The new model suggests that fossils such as the Kabwe Skull (Broken Hill, Kabwe, Zambia) have a dose underestimation of approximately 30%.
This study provides, for the first time, a precise, accurate and comprehensive model for virtually non- destructive direct dating of fossil remains using a combination of two key geochronological techniques, ESR and U-series.
SCU Postdoctoral Fellowship Renaud Joannes-Boyau To understand human evolution, archaeologists require precise chronologies so as to compare and contrast fossil collections.
To minimise the impact of direct dating on valuable and oftentimes fragile archaeological samples, new methods and protocols for non-destructive U-Th and ESR analyses are being developed and investigated.
Dating studies on paleoanthropological sites are usually carried out on material associated with the hominin remains, such as the sediment, charcoal or other fauna rather than the hominin specimen itself.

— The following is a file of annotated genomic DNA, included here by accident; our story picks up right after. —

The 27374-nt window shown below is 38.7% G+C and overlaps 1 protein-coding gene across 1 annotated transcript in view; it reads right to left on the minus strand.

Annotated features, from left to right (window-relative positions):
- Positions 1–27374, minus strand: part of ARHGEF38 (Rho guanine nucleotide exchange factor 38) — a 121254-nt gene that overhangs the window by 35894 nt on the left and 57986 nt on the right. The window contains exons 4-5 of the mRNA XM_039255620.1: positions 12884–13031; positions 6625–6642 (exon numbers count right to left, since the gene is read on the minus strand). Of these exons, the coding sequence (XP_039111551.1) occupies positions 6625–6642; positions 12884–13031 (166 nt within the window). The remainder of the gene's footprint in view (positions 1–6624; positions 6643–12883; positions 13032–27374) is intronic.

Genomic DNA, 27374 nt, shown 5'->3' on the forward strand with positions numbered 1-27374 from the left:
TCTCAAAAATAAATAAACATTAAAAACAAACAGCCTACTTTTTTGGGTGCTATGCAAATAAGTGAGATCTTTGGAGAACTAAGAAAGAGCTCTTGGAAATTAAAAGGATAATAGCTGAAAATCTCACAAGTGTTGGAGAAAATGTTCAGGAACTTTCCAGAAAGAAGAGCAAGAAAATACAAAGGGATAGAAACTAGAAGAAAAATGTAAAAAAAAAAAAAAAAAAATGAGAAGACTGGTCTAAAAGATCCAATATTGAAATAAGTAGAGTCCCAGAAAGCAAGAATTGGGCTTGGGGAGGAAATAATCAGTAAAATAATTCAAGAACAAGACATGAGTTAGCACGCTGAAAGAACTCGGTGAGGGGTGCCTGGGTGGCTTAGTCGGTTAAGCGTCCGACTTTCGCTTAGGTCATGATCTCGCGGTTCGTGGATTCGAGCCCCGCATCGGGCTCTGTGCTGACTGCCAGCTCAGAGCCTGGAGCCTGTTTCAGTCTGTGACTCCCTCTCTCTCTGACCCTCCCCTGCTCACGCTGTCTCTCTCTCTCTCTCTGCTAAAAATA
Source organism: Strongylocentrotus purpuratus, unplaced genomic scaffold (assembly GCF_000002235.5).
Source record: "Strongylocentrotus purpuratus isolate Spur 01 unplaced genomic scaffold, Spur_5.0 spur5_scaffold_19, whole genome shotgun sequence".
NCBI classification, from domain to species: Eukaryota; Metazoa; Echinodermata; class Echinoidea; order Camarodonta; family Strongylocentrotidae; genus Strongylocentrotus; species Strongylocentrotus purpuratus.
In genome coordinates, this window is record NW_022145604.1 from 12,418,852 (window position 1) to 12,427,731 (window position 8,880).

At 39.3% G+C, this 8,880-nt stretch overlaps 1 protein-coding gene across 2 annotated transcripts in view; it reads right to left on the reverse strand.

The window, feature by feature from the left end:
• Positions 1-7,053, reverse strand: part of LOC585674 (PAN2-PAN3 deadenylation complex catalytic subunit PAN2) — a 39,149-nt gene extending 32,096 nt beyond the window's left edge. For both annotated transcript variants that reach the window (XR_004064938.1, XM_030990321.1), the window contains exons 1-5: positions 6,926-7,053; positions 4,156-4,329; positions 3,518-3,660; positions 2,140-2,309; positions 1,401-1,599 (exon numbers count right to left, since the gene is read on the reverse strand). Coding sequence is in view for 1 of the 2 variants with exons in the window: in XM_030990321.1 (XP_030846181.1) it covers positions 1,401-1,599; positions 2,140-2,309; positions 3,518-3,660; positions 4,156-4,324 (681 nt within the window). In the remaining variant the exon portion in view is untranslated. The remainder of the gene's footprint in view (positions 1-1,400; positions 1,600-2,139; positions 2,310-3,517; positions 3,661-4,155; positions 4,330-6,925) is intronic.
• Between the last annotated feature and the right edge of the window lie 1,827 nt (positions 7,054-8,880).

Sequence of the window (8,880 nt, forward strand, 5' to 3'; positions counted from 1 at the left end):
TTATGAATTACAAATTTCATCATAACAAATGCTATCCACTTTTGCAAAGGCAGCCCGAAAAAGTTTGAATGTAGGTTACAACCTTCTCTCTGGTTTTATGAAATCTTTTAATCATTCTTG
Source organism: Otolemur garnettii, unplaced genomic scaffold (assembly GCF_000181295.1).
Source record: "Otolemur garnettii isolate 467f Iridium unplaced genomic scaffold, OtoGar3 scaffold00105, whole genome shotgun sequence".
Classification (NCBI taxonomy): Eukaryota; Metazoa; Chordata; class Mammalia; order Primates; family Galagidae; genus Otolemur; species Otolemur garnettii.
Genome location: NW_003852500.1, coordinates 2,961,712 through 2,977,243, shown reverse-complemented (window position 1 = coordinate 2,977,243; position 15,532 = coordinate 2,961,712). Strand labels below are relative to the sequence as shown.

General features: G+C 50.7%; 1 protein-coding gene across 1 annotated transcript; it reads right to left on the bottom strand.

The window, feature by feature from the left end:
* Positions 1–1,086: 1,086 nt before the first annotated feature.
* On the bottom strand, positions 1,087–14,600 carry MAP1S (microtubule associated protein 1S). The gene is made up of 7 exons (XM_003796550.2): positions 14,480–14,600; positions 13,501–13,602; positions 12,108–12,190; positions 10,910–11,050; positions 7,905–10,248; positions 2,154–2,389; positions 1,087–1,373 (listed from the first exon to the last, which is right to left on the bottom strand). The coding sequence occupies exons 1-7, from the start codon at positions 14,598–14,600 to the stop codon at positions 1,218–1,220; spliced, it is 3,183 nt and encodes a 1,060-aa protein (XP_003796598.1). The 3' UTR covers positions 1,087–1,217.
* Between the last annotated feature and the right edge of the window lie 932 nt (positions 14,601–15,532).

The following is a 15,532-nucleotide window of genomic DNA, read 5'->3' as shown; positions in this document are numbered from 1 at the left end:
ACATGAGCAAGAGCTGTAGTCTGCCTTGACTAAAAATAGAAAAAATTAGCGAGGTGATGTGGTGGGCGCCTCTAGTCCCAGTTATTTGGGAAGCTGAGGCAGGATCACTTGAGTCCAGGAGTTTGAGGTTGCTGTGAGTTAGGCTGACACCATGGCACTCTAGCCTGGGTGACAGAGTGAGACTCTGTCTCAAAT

This approach is, in many cases, not satisfactory because the relationship between the associated materials and the specimen is often uncertain.
Since the beginning of archaeology, new fossil hominid finds have constantly reshaped our understanding of the human journey.
The study capitalises on the recent breakthrough from the combined ESR/U-series dating techniques applied to key archaeological sites for understanding human evolution.
This review gives an introduction to these methods in the context of dating human bones and teeth.
Recent advances in ultrafiltration techniques have expanded the dating range of radiocarbon…
In this research, novel measuring protocols and analytical decomposition of ESR spectra have provided new insights into the composite nature of the signal.
The development of a comprehensive model describing the influence of several oriented and non- oriented CO – radicals in the spectra with complex kinetics and transfer processes has shown that frequent underestimation can be expected for most fossil tooth enamel ages.
Both methods were seriously compromised by the fact that teeth accumulate large amounts of uranium following their deposition in sediments.